Given the extent to which bacteria are now understood to influence human physiology, it is hardly surprising that scientists have turned their attention to how bacteria might affect the brain. Micro-organisms in our gut secrete a profound number of chemicals, and researchers like Lyte have found that among those chemicals are the same substances used by our neurons to communicate and regulate mood, like dopamine, serotonin and gamma-aminobutyric acid (GABA). These, in turn, appear to play a function in intestinal disorders, which coincide with high levels of major depression and anxiety. Last year, for example, a group in Norway examined feces from 55 people and found certain bacteria were more likely to be associated with depressive patients.
So critical is the nervous system in our guts that many scientists now call it our “second brain.”
From a 12 February 2010 Scientific American report
“The system is way too complicated to have evolved only to make sure things move out of your colon,” says Emeran Mayer, professor of physiology, psychiatry and biobehavioral sciences at the David Geffen School of Medicine at the University of California, Los Angeles (U.C.L.A.). For example, scientists were shocked to learn that about 90 percent of the fibers in the primary visceral nerve, the vagus, carry information from the gut to the brain and not the other way around. “Some of that info is decidedly unpleasant,” Gershon says.
The second brain informs our state of mind in other more obscure ways, as well. “A big part of our emotions are probably influenced by the nerves in our gut,” Mayer says. Butterflies in the stomach—signaling in the gut as part of our physiological stress response, Gershon says—is but one example. Although gastrointestinal (GI) turmoil can sour one’s moods, everyday emotional well-being may rely on messages from the brain below to the brain above. For example, electrical stimulation of the vagus nerve—a useful treatment for depression—may mimic these signals, Gershon says.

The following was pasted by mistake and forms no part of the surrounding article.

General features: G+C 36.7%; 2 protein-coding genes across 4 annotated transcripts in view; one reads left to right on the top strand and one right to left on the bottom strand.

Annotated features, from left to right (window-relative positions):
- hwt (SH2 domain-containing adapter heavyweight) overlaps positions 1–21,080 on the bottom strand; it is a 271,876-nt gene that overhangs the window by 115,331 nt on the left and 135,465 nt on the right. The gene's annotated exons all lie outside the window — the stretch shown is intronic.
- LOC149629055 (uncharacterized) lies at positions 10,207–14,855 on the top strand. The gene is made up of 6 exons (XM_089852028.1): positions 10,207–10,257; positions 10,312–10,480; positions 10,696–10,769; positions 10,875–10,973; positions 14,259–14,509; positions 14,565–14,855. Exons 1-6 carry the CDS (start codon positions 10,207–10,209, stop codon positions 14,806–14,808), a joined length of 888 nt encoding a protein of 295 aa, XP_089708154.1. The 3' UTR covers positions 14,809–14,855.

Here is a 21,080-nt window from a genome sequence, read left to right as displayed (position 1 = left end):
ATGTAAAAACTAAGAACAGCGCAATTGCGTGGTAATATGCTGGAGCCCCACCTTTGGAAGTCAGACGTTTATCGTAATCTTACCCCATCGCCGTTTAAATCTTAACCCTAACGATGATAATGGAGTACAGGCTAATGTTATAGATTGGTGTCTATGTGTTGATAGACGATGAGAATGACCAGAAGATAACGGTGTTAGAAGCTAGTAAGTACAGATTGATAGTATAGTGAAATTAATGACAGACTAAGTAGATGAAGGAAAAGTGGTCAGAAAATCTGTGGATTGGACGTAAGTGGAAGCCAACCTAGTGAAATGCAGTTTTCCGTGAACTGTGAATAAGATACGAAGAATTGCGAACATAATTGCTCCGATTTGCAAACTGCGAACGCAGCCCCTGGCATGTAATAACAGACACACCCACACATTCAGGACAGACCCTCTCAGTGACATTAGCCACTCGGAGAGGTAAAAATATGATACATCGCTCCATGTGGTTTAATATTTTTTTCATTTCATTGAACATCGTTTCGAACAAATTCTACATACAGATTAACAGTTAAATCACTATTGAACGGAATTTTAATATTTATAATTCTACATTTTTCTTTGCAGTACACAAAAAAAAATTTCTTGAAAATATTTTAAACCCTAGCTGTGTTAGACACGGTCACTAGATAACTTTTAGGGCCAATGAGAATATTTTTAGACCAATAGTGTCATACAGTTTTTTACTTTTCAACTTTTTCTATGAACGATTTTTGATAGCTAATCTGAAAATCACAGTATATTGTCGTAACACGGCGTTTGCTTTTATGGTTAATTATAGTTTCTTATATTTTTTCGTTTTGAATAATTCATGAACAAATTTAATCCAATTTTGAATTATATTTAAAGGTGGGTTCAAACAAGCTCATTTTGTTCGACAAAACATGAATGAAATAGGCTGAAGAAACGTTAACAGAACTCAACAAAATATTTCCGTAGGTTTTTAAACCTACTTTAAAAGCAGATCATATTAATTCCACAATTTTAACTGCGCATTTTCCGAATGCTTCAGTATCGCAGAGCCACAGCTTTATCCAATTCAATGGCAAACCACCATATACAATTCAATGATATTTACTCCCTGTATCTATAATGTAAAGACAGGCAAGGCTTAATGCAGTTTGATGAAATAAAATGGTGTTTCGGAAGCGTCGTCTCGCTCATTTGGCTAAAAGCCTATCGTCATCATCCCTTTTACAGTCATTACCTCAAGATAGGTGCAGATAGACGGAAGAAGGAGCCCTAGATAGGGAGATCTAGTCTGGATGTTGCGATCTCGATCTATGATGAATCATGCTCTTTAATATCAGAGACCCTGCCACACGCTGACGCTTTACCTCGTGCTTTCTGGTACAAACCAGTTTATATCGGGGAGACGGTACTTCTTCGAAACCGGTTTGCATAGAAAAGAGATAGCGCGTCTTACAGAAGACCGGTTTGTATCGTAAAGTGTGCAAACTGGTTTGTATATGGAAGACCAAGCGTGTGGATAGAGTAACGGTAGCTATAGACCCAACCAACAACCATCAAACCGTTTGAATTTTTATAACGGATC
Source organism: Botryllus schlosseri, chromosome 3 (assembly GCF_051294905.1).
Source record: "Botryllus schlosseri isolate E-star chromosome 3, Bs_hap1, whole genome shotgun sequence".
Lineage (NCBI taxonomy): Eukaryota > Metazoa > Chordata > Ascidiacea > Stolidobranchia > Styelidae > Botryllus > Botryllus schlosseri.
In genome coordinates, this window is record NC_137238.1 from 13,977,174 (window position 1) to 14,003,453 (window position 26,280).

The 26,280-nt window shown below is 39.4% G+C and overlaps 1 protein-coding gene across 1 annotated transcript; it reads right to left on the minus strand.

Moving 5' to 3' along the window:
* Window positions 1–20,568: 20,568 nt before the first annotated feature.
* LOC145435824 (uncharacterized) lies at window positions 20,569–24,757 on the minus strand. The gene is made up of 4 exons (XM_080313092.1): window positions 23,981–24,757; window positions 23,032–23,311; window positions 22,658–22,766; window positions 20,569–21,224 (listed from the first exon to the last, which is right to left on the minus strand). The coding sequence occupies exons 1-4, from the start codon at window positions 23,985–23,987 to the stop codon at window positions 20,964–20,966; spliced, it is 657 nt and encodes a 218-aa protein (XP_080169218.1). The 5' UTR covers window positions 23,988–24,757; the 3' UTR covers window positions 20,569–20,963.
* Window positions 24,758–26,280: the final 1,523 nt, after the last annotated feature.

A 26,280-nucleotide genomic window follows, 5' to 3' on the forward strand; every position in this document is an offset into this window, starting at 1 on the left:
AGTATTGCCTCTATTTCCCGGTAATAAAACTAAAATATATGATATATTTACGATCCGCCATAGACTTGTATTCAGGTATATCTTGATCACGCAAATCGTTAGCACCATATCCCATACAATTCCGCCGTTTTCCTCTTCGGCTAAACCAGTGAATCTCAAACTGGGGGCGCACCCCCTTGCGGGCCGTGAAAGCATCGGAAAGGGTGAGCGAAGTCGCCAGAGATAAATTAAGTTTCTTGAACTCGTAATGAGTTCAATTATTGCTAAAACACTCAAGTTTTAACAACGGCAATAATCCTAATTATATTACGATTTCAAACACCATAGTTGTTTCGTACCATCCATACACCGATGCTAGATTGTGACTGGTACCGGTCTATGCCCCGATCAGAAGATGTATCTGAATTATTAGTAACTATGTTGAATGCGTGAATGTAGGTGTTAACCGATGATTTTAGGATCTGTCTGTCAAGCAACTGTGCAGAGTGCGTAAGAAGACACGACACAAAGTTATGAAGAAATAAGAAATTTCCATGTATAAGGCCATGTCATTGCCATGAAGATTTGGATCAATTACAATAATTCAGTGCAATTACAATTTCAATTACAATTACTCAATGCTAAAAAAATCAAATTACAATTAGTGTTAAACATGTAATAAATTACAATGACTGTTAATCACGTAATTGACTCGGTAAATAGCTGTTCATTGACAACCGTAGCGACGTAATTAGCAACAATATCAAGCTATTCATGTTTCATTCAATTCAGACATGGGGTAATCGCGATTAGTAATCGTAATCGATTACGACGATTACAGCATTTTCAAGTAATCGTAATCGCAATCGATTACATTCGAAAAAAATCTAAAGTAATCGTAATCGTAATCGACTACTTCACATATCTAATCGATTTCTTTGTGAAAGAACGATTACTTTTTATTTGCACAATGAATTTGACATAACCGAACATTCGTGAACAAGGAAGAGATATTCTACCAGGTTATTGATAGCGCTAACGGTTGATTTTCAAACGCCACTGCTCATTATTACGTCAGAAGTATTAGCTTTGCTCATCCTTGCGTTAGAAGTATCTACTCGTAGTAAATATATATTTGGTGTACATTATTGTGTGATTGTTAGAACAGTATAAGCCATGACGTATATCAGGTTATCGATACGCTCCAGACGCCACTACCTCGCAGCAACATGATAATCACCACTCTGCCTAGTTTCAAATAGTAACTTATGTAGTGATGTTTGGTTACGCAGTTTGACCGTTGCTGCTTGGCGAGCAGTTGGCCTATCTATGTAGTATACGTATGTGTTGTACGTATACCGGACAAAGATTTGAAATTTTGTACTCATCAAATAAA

Given the two brains’ commonalities, other depression treatments that target the mind can unintentionally impact the gut. The enteric nervous system uses more than 30 neurotransmitters, just like the brain, and in fact 95 percent of the body’s serotonin is found in the bowels. Because antidepressant medications called selective serotonin reuptake inhibitors (SSRIs) increase serotonin levels, it’s little wonder that meds meant to cause chemical changes in the mind often provoke GI issues as a side effect. Irritable bowel syndrome—which afflicts more than two million Americans—also arises in part from too much serotonin in our entrails, and could perhaps be regarded as a “mental illness” of the second brain.
And with that by way of preface, here’s a talk given by Dr. Emeran at UC San Francisco Medical School in December and just posted to the Web by University of California Television [and yes, it’s a bit on the technical side, but there’s enough there that’s accessible to a lay viewer that we though it worthwhile to post]:
The Microbiome Mind and Brain Interactions
Dr. Emeran Mayer, an expert on the clinical and neurobiological aspects of the gut-brain axis, is a Professor in the Department of Medicine, Physiology and Psychiatry at the David Geffen School of Medicine at UCLA. He is also the Executive Director of the Oppenheimer Family Center for Neurobiology of Stress, and Co-director of the CURE: Digestive Diseases Research Center. Recorded on 12/10/2015.